As if we did not have enough to worry about this summer, what with man-eating sharks terrorizing our beaches and lightning bolts zapping the PGA, the National Lacrosse League is back for its second season. The name of the game is really box lacrosse, although it is as unrelated to boxes as football is to footlockers. Rather, it is the indoor version of the field lacrosse played by U.S. colleges and no more violent than rollerball.
The NLL has a new president, former hockey agent Gerry Patterson, three relocated franchises and an expanded 56-game schedule. But the best thing about the league is not new. It is the superior play of the Maryland Arrows' Paul Suggate and the Montreal Québécois' John Davis, two hot shooters from Ontario, who have ranked one-two in scoring for a season and a half.
If Suggate and Davis do not dominate as completely as they did last year, it is only because the league has improved overall. Every team has at least a couple of slick stickhandlers who can pass behind their backs and shoot blindly—but accurately—over their shoulders. This also helps to explain why defending champion Long Island, which took the Nations Cup last year playing out of Rochester (N.Y.), has begun only recently to assert itself. The fast-breaking Tomahawks won three times last week to earn a first-place tie with Montreal, which split two games. Maryland, favoring a more controlled attack than the other two, lost its only contest but remained within two points of the leaders.
While lacking Long Island's size and balance, Maryland and Montreal will remain contenders as long as Suggate and Davis continue to show the way. But except for their superiority on the floor, the two Canadians could scarcely be more different. At 5'10" and 190 pounds Suggate is the stronger and faster of the two. He routinely charges the goalkeeper from his left-wing position, scattering whatever bodies happen to be in his path. Davis is more a stylist, the small man—5'8", 155 pounds—in the middle who can whip a deft pass or hurl a rifle shot at the goalie's feet. "John reminds me of Bob Cousy," says Montreal Coach Jim Bishop. "Suggate is more like Jimmy Brown."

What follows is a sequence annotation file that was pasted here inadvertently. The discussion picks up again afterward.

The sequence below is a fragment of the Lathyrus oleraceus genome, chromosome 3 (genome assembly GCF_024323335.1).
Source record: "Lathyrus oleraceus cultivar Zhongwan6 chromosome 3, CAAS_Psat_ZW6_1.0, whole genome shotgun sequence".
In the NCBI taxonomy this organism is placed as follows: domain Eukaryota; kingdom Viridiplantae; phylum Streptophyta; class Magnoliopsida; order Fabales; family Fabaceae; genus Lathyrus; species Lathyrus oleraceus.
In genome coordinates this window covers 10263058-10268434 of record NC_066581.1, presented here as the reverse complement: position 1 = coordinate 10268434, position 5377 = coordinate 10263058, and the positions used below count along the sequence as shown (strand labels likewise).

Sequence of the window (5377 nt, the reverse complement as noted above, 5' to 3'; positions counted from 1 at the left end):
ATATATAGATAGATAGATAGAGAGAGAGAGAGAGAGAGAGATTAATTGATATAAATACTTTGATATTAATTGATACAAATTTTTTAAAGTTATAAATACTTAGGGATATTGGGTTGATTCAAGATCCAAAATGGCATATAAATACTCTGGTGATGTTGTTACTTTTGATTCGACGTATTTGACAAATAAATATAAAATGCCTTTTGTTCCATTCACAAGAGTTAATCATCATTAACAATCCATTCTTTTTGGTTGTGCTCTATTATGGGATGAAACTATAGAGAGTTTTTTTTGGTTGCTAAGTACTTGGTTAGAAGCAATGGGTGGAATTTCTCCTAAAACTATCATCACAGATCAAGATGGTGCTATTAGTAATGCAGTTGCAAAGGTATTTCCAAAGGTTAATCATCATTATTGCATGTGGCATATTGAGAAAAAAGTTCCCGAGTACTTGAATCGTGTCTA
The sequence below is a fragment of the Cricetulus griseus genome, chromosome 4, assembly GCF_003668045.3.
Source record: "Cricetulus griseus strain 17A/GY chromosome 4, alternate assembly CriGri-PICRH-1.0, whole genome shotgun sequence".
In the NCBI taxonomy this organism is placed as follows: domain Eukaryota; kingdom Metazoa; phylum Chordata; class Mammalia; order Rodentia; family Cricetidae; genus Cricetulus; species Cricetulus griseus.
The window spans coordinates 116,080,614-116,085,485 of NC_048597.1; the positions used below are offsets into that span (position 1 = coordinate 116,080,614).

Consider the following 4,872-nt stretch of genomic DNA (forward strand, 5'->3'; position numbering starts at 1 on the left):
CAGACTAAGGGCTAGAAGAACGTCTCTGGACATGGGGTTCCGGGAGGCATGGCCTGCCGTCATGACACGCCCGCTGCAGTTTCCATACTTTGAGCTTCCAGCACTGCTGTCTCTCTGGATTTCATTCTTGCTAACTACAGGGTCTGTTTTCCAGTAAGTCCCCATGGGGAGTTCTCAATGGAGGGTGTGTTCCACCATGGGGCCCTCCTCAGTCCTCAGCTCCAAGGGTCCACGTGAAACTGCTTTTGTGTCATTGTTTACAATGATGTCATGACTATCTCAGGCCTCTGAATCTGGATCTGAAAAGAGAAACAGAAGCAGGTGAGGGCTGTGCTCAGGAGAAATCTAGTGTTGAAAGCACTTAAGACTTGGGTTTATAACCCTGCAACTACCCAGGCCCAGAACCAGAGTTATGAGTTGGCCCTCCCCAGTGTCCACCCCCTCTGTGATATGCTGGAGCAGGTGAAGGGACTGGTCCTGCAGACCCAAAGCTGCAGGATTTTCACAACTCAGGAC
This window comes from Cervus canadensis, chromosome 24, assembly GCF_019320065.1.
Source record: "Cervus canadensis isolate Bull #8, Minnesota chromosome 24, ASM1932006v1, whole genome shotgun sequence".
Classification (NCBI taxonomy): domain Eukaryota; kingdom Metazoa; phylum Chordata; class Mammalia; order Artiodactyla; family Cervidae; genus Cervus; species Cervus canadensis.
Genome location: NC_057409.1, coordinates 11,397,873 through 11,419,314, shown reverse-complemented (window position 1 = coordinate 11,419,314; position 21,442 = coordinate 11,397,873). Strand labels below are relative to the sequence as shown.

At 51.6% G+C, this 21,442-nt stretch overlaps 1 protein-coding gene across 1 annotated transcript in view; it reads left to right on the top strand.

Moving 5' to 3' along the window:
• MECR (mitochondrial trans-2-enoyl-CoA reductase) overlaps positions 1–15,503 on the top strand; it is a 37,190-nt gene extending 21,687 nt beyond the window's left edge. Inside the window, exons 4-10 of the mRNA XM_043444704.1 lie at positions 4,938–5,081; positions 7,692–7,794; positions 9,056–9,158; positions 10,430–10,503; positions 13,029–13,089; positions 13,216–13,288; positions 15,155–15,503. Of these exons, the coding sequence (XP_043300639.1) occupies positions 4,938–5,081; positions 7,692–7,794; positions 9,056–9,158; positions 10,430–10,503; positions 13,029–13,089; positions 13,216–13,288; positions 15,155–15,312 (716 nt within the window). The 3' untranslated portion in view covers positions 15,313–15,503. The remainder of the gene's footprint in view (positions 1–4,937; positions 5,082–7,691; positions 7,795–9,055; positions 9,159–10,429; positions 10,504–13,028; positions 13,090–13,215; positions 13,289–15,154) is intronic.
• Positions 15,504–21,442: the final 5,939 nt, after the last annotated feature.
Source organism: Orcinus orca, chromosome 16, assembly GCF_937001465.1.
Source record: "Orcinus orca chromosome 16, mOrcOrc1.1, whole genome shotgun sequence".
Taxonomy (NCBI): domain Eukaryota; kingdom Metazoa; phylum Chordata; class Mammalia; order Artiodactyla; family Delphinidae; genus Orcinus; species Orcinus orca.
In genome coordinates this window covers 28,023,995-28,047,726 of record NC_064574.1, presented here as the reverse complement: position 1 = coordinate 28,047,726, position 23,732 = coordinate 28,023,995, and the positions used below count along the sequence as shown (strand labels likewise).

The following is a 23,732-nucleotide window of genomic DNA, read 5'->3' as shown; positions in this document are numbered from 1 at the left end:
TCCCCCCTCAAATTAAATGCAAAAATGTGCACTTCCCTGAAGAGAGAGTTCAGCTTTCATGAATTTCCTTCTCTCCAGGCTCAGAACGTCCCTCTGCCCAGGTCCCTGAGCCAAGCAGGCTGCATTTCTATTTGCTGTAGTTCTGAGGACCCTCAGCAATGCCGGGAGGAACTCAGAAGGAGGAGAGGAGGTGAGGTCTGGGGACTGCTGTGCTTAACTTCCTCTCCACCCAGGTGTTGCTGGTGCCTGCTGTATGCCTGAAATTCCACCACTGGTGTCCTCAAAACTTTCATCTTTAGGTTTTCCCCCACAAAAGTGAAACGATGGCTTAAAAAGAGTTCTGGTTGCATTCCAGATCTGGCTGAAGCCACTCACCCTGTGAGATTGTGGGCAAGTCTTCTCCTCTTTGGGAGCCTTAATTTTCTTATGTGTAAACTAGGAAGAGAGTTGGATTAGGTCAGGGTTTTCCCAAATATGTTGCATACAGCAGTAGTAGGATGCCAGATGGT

July 6, 1975
The differences extend beyond playing styles. Davis, the 31-year-old veteran who looks every bit of his age, is conservative in manner and dress. Suggate, six years younger, is hip and flamboyant. In their personalities, Davis symbolizes where pro lacrosse has been, and Suggate where it hopes it is going. Although the NLL's attendance averages 5,600 a game, a healthy figure for a new league, it has not yet gained wide support among non-lacrosse-oriented sports enthusiasts in the Northeastern U.S., where four NLL teams are based and where the league must build a strong following if it is to become a long-term success.
Davis started taking the game seriously when he was six years old. As a kid in Peterborough, Ontario, the hotbed of Canadian lacrosse, he sometimes would play all alone 12 hours a day. And the results of this persistence are reflected in his appearance. Despite his slight physique, he has the forearms of a laborer. His thin face is scarred by dozens of stitches. He once suffered a concussion and played again three days later after telling his coach the doctor had approved, which he had not. Davis believes that showing pain, especially after an opponent has landed a perfectly legal swat with his stick, is to admit vulnerability. Nor does he retaliate after fouls, even those that draw blood. "Stitches don't bother me," he says. "Six of them is a small price to pay for a couple of goals while your opponent is shorthanded."
After a game, even one on the road when the Québécois' plane returns to Montreal in the early-morning hours, Davis will go to the South Sea Restaurant and drink Labatt beer for hours. Only then is he relaxed enough to order his favorite shrimp or rib dish. If he wants to stay until dawn, South Seas Owner Chuck McDermaid will keep the place open. McDermaid displays Davis' picture on the wall and one of his many trophies on the bar. Perhaps the only more ardent lacrosse fan in Canada is the prison inmate who already has requested two Montreal season tickets for 1985, when he will be released.